In this chapter we elucidate four main themes. The rst is that modern data analyses, including "Big Data" analyses, often rely on data from dierent sources, which can present challenges in constructing statistical models that can make eective use of all of the data. The second theme is that although data analysis is usually centralized, frequently the nal outcome is to provide information or allow decision-making for individuals. Third, data analyses often have multiple uses by design: the outcomes of the analysis are intended to be used by more than one person or group, for more than one purpose. Finally, issues of privacy and condentiality can cause problems in more subtle ways than are usually considered; we will illustrate this point by discussing a case in which there is substantial and eective political opposition to simply acknowledging the geographic distribution of a health hazard.

A researcher analyzes some data and learns something important. What happens next? What does it take for the results to make a dierence in people's lives? In this chapter we tell a story - a true story - about a statistical analysis that should have changed government policy, but didn't. The project was a research success that did not make its way into policy, and we think it

provides some useful insights into the interplay between locally-collected data, statistical analysis, and individual decision making.

7.1

%& Chapter %0 Journal Article %J Health Physics %D 1995 %T Bayesian Prediction of Mean Indoor Radon Concentrations for Minnesota Counties %A Phillip N. Price %A Anthony V. Nero %A Andrew Gelman %XPast efforts to identify areas with higher than average indoor radon concentrations by examining the statistical relationship between local mean concentrations and physical parameters such as the soil radium concentration have been hampered by the variation in local means caused by the small number of homes monitored in most areas. In this paper, indoor radon data from a survey in Minnesota are analyzed to minimize the effect of finite sample size within counties, to determine the true county-to-county variation of indoor radon concentrations in the state, and to find the extent to which this variation is explained by the variation in surficial radium concentration among counties. The analysis uses hierarchical modeling, in which some parameters of interest (such as county geometric mean radon concentrations) are assumed to be drawn from a single population, for which the distributional parameters are estimated from the data. Extensions of this technique, known as random effects regression and mixed effects regression, are used to determine the relationship between predictive variables and indoor radon concentrations; the results are used to refine the predictions of each county's radon levels, resulting in a great decrease in uncertainty. The true county-to-county variation of geometric mean radon levels is found to be substantially less than the county-to-county variation of the observed geometric means, much of which is due to the small sample size in each county. The variation in the logarithm of surficial radium content is shown to explain approximately 80% of the variation of the logarithm of geometric mean radon concentration among counties. The influences of housing and measurement factors, such as whether the monitored home has a basement and whether the measurement was made in a basement, are also discussed. The statistical method can be used to predict mean radon concentrations, or applied to other geographically distributed environmental parameters.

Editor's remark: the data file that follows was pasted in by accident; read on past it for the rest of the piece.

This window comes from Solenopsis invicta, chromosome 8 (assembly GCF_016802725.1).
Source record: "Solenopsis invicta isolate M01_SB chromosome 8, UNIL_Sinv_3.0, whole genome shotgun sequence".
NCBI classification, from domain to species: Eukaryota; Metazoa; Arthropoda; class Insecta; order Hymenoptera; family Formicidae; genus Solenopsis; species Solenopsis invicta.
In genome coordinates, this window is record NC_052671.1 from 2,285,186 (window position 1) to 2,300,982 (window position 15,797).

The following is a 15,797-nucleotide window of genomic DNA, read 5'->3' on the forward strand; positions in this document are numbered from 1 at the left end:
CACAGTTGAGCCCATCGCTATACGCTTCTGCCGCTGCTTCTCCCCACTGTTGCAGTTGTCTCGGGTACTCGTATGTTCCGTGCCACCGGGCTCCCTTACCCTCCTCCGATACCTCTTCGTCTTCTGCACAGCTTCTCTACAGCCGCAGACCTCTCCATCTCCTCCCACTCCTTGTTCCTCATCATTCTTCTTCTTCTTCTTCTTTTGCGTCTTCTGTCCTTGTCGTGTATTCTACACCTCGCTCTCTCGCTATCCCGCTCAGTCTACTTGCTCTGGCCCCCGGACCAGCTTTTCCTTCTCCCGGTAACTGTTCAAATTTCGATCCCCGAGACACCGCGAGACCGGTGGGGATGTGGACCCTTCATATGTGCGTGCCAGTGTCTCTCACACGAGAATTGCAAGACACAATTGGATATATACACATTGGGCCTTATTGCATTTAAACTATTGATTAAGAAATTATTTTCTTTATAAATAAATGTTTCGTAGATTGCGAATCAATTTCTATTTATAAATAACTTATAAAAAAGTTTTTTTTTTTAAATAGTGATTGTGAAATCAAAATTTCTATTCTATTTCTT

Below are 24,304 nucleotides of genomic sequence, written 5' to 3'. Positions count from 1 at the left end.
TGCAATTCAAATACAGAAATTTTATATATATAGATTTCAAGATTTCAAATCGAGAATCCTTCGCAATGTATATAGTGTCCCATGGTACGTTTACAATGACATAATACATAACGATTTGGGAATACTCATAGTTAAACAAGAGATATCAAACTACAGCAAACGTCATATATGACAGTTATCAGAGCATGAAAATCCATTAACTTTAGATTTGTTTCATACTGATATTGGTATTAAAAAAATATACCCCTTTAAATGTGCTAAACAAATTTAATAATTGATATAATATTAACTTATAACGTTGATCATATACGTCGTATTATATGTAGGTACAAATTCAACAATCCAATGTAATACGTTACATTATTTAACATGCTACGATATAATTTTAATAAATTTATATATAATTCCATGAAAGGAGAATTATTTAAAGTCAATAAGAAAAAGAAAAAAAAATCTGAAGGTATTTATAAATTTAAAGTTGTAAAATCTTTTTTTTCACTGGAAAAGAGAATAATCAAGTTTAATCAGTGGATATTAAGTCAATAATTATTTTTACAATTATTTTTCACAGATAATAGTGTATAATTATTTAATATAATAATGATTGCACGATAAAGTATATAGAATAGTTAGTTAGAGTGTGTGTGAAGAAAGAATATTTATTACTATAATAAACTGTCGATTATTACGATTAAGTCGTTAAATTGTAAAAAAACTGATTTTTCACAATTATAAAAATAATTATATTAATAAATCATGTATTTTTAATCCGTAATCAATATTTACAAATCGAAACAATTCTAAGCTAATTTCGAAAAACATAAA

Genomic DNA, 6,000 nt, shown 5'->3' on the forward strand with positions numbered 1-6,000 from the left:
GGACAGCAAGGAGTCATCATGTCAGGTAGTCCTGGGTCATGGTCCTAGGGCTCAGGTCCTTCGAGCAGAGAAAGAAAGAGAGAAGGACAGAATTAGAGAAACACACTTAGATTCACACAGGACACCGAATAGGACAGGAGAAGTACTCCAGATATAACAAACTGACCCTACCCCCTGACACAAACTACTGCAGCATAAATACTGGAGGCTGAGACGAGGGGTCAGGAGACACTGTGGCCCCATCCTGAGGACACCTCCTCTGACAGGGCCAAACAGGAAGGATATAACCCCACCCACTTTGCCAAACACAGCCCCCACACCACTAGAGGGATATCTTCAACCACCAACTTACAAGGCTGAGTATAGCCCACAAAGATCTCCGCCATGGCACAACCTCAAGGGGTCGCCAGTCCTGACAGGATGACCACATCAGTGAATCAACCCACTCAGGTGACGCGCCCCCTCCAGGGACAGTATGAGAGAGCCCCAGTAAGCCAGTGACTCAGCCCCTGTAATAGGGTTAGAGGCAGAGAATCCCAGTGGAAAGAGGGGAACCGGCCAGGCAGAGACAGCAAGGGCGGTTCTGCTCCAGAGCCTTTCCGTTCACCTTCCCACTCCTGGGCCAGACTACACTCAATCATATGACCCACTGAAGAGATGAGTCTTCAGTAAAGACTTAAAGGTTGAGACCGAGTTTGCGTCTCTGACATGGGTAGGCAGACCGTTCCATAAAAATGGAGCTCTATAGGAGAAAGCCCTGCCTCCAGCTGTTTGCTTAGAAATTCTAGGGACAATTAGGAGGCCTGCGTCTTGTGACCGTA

%B Health Physics %8 12/1996 %G eng %12.4

%2 LBNL-35818Rev %& Chapter